Review: Company of Fools’ Twelfth Night takes a tepid turn

Kate Smith as and Mary Ellis as XX in Twelfth Night by A Company of Fools. Photo: Andrew Alexander

Small wonder Twelfth Night is considered one of Shakespeare’s best comedies.

Its plot-line of love, gender confusion and general chaos, which is kicked off when Viola, shipwrecked, washes up on the shores of Illyria and disguises herself as a man named Cesario, is superbly comic and deliciously self-aware.

The play’s depiction of love – its uncontrollable nature, its inevitable complications, and its power to enrich whoever it touches – is timeless and true as Shakespeare pulls Viola, Illyria’s Countess Olivia and Duke Orsino, and others into the mix of romance and passion.

And the comeuppance of Olivia’s priggish steward Malvolio, a highlight of the play, turns out to be more complex than we had bargained for, involving a painful humiliation that can leave us disquieted for having laughed at this man.

All that being the case, why is  this Company of Fools’ production, directed by Bronwyn Steinberg, so uninspiring?

It’s not for want of trying. Catherine Rainville as Viola is committed to her role. Ditto the others, including Garrett Quirk as the heart-on-his-sleeve Orsino and as Olivia’s dipsomaniacal uncle Sir Toby Belch (all the actors except Rainville play multiple characters).

And it’s not for want of determination to make the play speak to an audience in 2018. Already a bit of a gender bender – what with Olivia falling in love with Cesario, who’s really a woman who’s fallen for Orsino, who’s puzzled by the attentiveness of what seems to be a young man – Steinberg has upped the play’s gender ante by casting mostly female actors. That includes turning Malvolio into Malvolia (the Royal National Theatre in London, England did the same thing last year) and having Mary Ellis play her as a closet lesbian.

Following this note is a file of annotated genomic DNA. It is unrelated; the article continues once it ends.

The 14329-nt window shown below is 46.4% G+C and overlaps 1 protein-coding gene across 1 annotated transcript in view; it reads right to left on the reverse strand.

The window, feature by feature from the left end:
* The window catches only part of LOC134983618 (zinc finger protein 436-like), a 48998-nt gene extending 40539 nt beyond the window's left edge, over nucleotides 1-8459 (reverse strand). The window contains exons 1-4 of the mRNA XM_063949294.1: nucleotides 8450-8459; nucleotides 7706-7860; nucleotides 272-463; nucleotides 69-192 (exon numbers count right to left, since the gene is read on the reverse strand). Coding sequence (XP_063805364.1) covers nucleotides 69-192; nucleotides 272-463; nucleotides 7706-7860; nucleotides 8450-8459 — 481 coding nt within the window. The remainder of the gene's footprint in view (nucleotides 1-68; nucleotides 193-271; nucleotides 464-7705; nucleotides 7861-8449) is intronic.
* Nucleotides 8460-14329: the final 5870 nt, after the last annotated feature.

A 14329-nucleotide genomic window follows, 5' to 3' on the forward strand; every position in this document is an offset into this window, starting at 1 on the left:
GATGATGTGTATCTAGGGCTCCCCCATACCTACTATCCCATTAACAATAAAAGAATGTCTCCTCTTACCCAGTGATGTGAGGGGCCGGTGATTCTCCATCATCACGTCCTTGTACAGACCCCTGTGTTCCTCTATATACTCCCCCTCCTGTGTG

Problem is, the production has no focus. More like a series of loosely connected vignettes than the exquisitely structured play that Shakespeare wrote, Steinberg’s Twelfth Night drifts from scene to scene with no discernible dramatic arc.

Tension – and can you think of anything more tension-wrought than love? – is almost non-existent. As a result, events and characters never have the opportunity to deepen, let alone make us care about very much them, by playing off each other.

The word “boring” does come to mind.

Equally disappointing, the production, which also features Kate Smith and Tamara Freeman, fatally subordinates fun, wit and foolishness – all traditional hallmarks of A Company of Fools – to a kind of pseudo-comic earnestness about gender.  Turning Malvolio into Malvolia, for instance, is an opportunity for a fresh take on a well-known character. But here it feels like a stodgy idea imposed by an interpretation of the play rather than one that grows naturally from the script.

To give the production its due (and to ignore its other failings, including lame, synth-pop musical numbers and some low-energy dancing), there are a few highlights.

While Quirk’s Sir Toby Belch is a clichéd drunk, his Orsino is a man attuned to his own inner life and willing to express it. One sees why Viola, who carefully takes the measure of others and seeks truthfulness, would fall for him.

And Kate McArthur does a fine job in multiple roles, especially Sebastian, who was separated from his twin sister in the shipwreck and, like her, made it to the shores of Illyria. McArthur is a vibrant performer, and her Sebastian – a bit of a goof who one can imagine fronting a perpetually unknown rock band – carves out a distinct place in the show.

Overall, though, distinctive is not an adjective one would apply to this summer’s Fools’ production.

Twelfth Night continues until Aug. 18 at parks in and around Ottawa. It was reviewed Monday, July 17. Information & tickets.

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Patrick Langston covered English professional theatre for the Ottawa Citizen from 2008 to 2016. He also wrote about music, travel, the local housing industry and other subjects for the paper. Patrick continues to contribute to Ottawa Magazine, Diplomat and International Canada Magazine, and other publications.